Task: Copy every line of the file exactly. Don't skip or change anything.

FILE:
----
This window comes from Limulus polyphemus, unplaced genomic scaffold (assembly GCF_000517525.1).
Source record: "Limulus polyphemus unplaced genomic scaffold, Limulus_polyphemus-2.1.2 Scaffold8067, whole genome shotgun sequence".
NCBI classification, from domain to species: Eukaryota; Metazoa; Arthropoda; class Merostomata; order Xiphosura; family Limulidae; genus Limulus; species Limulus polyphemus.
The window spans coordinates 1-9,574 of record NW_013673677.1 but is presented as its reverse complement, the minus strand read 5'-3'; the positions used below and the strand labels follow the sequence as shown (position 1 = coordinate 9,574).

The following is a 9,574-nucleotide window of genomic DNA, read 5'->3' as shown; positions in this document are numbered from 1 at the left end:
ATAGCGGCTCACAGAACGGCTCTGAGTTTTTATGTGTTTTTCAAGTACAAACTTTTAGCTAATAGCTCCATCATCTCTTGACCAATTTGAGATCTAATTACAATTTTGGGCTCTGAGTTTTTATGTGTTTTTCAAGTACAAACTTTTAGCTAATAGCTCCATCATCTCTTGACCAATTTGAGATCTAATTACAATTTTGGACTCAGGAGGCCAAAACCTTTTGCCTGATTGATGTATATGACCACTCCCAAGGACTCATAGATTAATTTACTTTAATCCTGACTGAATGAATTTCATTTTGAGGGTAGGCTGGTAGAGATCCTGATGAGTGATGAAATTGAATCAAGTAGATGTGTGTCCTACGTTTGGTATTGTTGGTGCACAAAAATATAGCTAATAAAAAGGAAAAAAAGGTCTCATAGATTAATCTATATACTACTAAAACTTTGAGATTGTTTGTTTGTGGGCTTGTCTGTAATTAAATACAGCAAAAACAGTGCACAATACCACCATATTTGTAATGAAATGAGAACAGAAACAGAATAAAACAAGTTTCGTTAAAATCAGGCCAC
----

This window comes from Limulus polyphemus, unplaced genomic scaffold (assembly GCF_000517525.1).
Source record: "Limulus polyphemus unplaced genomic scaffold, Limulus_polyphemus-2.1.2 Scaffold8067, whole genome shotgun sequence".
NCBI classification, from domain to species: Eukaryota; Metazoa; Arthropoda; class Merostomata; order Xiphosura; family Limulidae; genus Limulus; species Limulus polyphemus.
The window spans coordinates 1-9,574 of record NW_013673677.1 but is presented as its reverse complement, the minus strand read 5'-3'; the positions used below and the strand labels follow the sequence as shown (position 1 = coordinate 9,574).

The following is a 9,574-nucleotide window of genomic DNA, read 5'->3' as shown; positions in this document are numbered from 1 at the left end:
ATAGCGGCTCACAGAACGGCTCTGAGTTTTTATGTGTTTTTCAAGTACAAACTTTTAGCTAATAGCTCCATCATCTCTTGACCAATTTGAGATCTAATTACAATTTTGGGCTCTGAGTTTTTATGTGTTTTTCAAGTACAAACTTTTAGCTAATAGCTCCATCATCTCTTGACCAATTTGAGATCTAATTACAATTTTGGACTCAGGAGGCCAAAACCTTTTGCCTGATTGATGTATATGACCACTCCCAAGGACTCATAGATTAATTTACTTTAATCCTGACTGAATGAATTTCATTTTGAGGGTAGGCTGGTAGAGATCCTGATGAGTGATGAAATTGAATCAAGTAGATGTGTGTCCTACGTTTGGTATTGTTGGTGCACAAAAATATAGCTAATAAAAAGGAAAAAAAGGTCTCATAGATTAATCTATATACTACTAAAACTTTGAGATTGTTTGTTTGTGGGCTTGTCTGTAATTAAATACAGCAAAAACAGTGCACAATACCACCATATTTGTAATGAAATGAGAACAGAAACAGAATAAAACAAGTTTCGTTAAAATCAGGCCAC